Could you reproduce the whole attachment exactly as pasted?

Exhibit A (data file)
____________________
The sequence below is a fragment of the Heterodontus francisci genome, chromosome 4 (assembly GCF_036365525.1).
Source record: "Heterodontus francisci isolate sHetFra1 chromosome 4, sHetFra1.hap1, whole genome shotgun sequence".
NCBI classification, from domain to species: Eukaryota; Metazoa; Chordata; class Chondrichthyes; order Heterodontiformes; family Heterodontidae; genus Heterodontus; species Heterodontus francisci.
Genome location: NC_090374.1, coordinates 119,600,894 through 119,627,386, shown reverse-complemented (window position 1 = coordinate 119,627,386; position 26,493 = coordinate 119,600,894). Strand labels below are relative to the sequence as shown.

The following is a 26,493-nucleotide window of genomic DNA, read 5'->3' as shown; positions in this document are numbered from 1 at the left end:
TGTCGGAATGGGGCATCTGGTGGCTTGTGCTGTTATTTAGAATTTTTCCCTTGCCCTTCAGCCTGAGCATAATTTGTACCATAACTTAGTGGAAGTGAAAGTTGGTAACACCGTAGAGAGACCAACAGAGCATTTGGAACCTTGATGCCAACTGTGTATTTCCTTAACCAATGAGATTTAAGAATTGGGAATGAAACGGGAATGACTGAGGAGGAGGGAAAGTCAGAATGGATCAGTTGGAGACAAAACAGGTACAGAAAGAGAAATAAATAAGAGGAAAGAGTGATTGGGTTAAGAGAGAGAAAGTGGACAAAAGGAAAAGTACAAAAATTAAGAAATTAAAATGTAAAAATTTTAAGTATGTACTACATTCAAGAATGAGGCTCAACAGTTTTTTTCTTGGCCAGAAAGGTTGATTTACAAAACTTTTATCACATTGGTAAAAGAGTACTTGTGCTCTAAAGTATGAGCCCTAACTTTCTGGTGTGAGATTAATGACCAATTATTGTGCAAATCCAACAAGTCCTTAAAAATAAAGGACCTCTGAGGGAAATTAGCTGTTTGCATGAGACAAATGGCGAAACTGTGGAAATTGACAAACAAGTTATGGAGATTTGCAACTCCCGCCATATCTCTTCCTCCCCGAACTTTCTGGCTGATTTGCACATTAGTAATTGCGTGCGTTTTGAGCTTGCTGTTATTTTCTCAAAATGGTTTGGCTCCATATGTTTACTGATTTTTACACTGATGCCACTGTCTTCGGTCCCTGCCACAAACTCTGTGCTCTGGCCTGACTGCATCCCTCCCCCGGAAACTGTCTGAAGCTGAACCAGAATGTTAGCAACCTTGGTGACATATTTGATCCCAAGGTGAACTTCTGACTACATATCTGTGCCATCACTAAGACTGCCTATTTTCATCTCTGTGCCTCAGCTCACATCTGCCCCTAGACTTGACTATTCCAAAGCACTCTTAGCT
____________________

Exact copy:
The sequence below is a fragment of the Heterodontus francisci genome, chromosome 4 (assembly GCF_036365525.1).
Source record: "Heterodontus francisci isolate sHetFra1 chromosome 4, sHetFra1.hap1, whole genome shotgun sequence".
NCBI classification, from domain to species: Eukaryota; Metazoa; Chordata; class Chondrichthyes; order Heterodontiformes; family Heterodontidae; genus Heterodontus; species Heterodontus francisci.
Genome location: NC_090374.1, coordinates 119,600,894 through 119,627,386, shown reverse-complemented (window position 1 = coordinate 119,627,386; position 26,493 = coordinate 119,600,894). Strand labels below are relative to the sequence as shown.

The following is a 26,493-nucleotide window of genomic DNA, read 5'->3' as shown; positions in this document are numbered from 1 at the left end:
TGTCGGAATGGGGCATCTGGTGGCTTGTGCTGTTATTTAGAATTTTTCCCTTGCCCTTCAGCCTGAGCATAATTTGTACCATAACTTAGTGGAAGTGAAAGTTGGTAACACCGTAGAGAGACCAACAGAGCATTTGGAACCTTGATGCCAACTGTGTATTTCCTTAACCAATGAGATTTAAGAATTGGGAATGAAACGGGAATGACTGAGGAGGAGGGAAAGTCAGAATGGATCAGTTGGAGACAAAACAGGTACAGAAAGAGAAATAAATAAGAGGAAAGAGTGATTGGGTTAAGAGAGAGAAAGTGGACAAAAGGAAAAGTACAAAAATTAAGAAATTAAAATGTAAAAATTTTAAGTATGTACTACATTCAAGAATGAGGCTCAACAGTTTTTTTCTTGGCCAGAAAGGTTGATTTACAAAACTTTTATCACATTGGTAAAAGAGTACTTGTGCTCTAAAGTATGAGCCCTAACTTTCTGGTGTGAGATTAATGACCAATTATTGTGCAAATCCAACAAGTCCTTAAAAATAAAGGACCTCTGAGGGAAATTAGCTGTTTGCATGAGACAAATGGCGAAACTGTGGAAATTGACAAACAAGTTATGGAGATTTGCAACTCCCGCCATATCTCTTCCTCCCCGAACTTTCTGGCTGATTTGCACATTAGTAATTGCGTGCGTTTTGAGCTTGCTGTTATTTTCTCAAAATGGTTTGGCTCCATATGTTTACTGATTTTTACACTGATGCCACTGTCTTCGGTCCCTGCCACAAACTCTGTGCTCTGGCCTGACTGCATCCCTCCCCCGGAAACTGTCTGAAGCTGAACCAGAATGTTAGCAACCTTGGTGACATATTTGATCCCAAGGTGAACTTCTGACTACATATCTGTGCCATCACTAAGACTGCCTATTTTCATCTCTGTGCCTCAGCTCACATCTGCCCCTAGACTTGACTATTCCAAAGCACTCTTAGCT